Jointer usage question

I recently purchased a used Delta 37-190 6" jointer. I need to edge joint a 6' long board. The finished board needs to be 6' so I can't cut it to do the job in smaller sections if that is relevant. My question is about where you apply downward pressure with your hand. Do you do it on the outfeed side of the jointer or the infeed side? Thanks.
Dick Snyder
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On 1/18/2013 8:43 AM, Dick Snyder wrote:

Start the board on the infeed side, with both hands applying light downward pressure, and lateral pressure in the direction of the fence, on the infeed side.
Without pausing, and _as soon as enough of the board has passed the cutter head to safely do so_, transfer one, then the other hand, applying the same downward and lateral pressure on the outfeed side
Finish up the pass with both hands on the outfeed side.
Make practice cuts on some scrap to perfect your technique.
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Thanks Karl. Very helpful. I'll do my practice before I do the 6' board.
Dick
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On 1/18/2013 9:37 AM, Dick Snyder wrote:

Although your question was strictly about hand placement, Pat had an excellent point ... tool setup, then technique. ;)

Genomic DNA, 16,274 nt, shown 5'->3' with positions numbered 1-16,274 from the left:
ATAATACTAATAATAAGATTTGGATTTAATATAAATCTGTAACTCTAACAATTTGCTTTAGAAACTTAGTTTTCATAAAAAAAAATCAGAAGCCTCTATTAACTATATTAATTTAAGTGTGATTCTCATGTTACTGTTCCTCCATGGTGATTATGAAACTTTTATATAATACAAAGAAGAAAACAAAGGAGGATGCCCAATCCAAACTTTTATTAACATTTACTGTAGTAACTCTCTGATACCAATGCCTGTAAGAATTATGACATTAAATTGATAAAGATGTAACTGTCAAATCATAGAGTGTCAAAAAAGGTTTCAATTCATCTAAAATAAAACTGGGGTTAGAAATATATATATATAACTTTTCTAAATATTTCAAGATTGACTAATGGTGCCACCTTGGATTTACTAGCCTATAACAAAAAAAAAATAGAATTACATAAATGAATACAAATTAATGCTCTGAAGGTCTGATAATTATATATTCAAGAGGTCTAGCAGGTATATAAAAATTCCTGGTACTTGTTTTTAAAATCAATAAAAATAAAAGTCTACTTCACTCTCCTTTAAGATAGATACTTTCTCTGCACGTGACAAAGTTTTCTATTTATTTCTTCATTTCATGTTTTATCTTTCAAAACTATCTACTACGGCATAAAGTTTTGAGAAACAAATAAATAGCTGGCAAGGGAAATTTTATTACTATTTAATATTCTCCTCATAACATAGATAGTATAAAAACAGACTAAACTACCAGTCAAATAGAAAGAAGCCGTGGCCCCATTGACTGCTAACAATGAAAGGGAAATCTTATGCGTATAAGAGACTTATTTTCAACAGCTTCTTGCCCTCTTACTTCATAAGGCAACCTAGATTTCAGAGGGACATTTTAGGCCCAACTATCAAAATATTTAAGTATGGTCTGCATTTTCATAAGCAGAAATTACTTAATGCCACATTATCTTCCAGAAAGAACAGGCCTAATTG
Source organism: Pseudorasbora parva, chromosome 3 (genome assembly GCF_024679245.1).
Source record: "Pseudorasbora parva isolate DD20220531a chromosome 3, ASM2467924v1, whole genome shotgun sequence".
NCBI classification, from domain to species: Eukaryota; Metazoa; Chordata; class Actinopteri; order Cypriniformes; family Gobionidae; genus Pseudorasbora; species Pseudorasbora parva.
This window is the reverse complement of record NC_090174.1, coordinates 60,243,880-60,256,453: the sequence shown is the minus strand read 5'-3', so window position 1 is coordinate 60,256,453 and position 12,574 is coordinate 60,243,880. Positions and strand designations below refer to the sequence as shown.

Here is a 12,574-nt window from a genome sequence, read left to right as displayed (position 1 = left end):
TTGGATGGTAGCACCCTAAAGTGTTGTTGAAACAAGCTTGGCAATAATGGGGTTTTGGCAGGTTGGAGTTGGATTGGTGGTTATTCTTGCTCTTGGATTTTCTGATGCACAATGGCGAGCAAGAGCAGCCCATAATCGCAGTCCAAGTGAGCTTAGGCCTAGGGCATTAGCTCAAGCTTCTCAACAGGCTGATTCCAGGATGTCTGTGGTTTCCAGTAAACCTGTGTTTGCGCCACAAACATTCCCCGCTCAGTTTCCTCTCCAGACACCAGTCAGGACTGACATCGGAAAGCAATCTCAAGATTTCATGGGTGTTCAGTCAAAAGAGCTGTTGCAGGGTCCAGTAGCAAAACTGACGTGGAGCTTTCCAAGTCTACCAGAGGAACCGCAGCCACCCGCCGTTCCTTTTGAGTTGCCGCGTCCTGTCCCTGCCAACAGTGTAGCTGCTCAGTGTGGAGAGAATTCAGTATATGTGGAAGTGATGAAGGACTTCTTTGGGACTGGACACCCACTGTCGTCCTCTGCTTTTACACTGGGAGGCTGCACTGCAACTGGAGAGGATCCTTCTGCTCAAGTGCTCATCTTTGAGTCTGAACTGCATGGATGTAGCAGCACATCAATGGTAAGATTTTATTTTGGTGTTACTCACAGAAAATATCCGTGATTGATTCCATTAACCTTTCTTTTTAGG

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On Fri, 18 Jan 2013 10:37:15 -0500, "Dick Snyder"

Dick, follow that advice but don't use your -hands- near a planer blade. Use push blocks like these, instead. (see below) They're made for that purpose and are much, much safer, should your board slip. There is no repair for a hand which has met a planer blade.
http://tinyurl.com/a6wq4y4 At Amazon, get a pair for $10.50 (One for each hand.)
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On Friday, January 18, 2013 9:25:48 AM UTC-8, Larry Jaques wrote:
This is edge jointing. Push blocks would be very dangerous. Use your hands for sure. Face jointing, yes, always. Just to many ways you can loose lots o' flesh and bone.
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On 1/18/2013 1:21 PM, SonomaProducts.com wrote:

Asolutely ...
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On 1/18/2013 9:37 AM, Dick Snyder wrote:

joint
...
And, if the edge is concave, to make it simpler to get started, set depth to a shallow cut and start in the middle at the high point and work to each end--you'll take the high points off first and then you can work the whole length a final pass or two to get a glue edge.
Conversely, if there's significant bow convex, use a straight edge or snap a chalk line and take a few passes to approach the line first and get roughly parallel to it.
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See no.11 for starters: http://patwarner.com/faq.html ********************************************************

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On 1/18/2013 8:43 AM, Dick Snyder wrote:

As an alternative, Cut the board to length and straighten it on the TS. 6" is plenty short enough that the rip fence will act just like the fence on your jointer. Cut the bowed out side first and then cut the other side to the proper width.
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Thanks to all of you for your very helpful advice!!!
Dick Snyder
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